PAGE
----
An increase in Canada’s carbon pricing plan will make filling up your gas tank more expensive on Friday morning.
Starting April 1, the carbon tax will tack an extra 2.2 cents onto the cost of a liter of gas. With that change, the carbon tax will account for 11 cents of the litre.
Rebates meant to offset the hit from the carbon tax are scheduled to be mailed or delivered by direct deposit in July.
The federal government has refused to give in to pleas from provincial governments and the energy sector to postpone the planned increases.
“I think you’re going to put more pressure on the consumer and consumers are already struggling with inflation,” says Gurpreet Lail, president of the Petroleum Service Association of Canada.
Toronto food delivery driver Michael Chung told CTV News Toronto he’s been refueling $25 at at a time because it’s all he can afford.
“The cost of the gas is too expensive so I can’t do much deliveries and it’s affecting my wages,” Chung said.
Jody Grewal, assistant professor with the Rotman School of Management, said they would have liked for the federal government to delay the tax bump, but acknowledges they have a balancing act to do.
“We have to evaluate what’s happening. Climate change doesn’t take a break just because we are in this period of economic upheaval,” Grewal said.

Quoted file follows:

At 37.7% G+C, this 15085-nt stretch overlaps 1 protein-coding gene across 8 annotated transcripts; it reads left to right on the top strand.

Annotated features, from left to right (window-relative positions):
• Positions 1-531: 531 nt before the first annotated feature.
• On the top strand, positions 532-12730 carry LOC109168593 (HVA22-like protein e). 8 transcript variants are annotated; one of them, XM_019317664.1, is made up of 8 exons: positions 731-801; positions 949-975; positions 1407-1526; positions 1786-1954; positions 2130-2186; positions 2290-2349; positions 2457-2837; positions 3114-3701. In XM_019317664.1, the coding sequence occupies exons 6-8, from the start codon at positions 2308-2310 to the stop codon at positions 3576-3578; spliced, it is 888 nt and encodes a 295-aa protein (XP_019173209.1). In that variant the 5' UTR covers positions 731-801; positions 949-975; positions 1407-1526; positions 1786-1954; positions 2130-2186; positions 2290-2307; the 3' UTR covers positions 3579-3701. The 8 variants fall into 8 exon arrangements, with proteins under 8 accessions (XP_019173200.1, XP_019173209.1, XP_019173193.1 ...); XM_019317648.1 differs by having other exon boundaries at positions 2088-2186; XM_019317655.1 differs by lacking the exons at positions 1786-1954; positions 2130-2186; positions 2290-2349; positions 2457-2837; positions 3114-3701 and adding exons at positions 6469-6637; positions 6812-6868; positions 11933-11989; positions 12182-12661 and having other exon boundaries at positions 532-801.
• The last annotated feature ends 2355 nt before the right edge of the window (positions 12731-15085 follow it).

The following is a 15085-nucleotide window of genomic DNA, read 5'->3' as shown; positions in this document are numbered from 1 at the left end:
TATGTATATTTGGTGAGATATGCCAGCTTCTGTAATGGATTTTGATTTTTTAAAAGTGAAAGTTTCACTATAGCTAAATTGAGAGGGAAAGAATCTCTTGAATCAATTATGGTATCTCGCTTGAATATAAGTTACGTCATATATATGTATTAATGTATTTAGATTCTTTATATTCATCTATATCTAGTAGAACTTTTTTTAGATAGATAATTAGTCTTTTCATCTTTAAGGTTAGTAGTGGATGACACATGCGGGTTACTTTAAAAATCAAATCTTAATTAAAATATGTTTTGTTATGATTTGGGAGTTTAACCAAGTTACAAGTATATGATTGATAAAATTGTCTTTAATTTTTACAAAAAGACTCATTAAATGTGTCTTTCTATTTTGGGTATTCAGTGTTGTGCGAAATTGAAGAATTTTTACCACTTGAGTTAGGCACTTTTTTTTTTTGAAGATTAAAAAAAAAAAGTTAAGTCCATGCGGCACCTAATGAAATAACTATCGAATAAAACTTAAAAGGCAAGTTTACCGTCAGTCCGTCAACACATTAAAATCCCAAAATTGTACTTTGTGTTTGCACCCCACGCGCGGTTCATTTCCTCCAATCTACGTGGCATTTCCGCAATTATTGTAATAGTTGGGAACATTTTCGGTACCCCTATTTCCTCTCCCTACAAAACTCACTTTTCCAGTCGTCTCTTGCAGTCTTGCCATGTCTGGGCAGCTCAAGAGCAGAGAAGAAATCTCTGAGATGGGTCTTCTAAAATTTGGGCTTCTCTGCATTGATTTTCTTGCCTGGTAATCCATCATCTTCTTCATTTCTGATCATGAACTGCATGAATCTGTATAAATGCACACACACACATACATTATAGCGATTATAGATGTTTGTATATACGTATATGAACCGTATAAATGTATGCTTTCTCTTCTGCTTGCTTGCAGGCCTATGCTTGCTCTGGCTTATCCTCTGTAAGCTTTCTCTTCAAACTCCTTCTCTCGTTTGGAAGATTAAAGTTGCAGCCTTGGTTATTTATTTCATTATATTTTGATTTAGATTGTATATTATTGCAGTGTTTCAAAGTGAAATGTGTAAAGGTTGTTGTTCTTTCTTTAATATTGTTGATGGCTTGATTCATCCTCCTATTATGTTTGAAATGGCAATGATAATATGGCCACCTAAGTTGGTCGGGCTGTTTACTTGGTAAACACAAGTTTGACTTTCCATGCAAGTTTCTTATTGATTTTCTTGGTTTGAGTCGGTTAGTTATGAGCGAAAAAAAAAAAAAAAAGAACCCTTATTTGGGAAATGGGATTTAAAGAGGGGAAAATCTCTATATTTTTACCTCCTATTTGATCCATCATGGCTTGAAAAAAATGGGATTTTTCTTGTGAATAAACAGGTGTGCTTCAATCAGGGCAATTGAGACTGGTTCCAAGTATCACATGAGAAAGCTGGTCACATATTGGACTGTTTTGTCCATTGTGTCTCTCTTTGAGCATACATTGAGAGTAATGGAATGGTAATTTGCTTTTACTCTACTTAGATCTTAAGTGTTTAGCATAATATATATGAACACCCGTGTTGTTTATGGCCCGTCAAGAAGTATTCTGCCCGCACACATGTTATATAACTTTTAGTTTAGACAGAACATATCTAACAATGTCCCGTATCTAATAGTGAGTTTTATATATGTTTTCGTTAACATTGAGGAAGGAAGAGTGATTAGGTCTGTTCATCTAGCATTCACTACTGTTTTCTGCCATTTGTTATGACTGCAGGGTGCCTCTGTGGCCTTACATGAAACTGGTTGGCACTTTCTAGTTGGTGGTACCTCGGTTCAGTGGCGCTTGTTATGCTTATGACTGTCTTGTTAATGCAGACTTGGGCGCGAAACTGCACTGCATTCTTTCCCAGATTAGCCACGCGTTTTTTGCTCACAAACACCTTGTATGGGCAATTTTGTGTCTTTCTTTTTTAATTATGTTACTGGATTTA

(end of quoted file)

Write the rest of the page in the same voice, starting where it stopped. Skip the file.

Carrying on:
Speaking on CTV’s Power Play on Tuesday, Environment Minister Steven Guilbeault defended sticking to the timeline.
“95 per cent of the increased cost at the pump has to do with the cost of crude oil going up substantially because of the war in Ukraine and provincial taxes,” Guilbeault said.
Alberta is pausing the collection of a 13 per cent gas tax to give drivers a break. The Ontario government has said it won’t cut gas taxes unless the federal government makes a similar move.
The gas tax will rise again by about 3.2 cents a liter in April 2023.
Dan McTeague, President of Canadians for Affordable Energy says the clean fuel standard coming in December 2023 will also add about four cents to the cost of a liter.
“Put in perspective, diesel and gasoline are going to see carbon tax increases in the order of at least 45 cents a liter between now and 2030, perhaps even earlier,” McTeague said.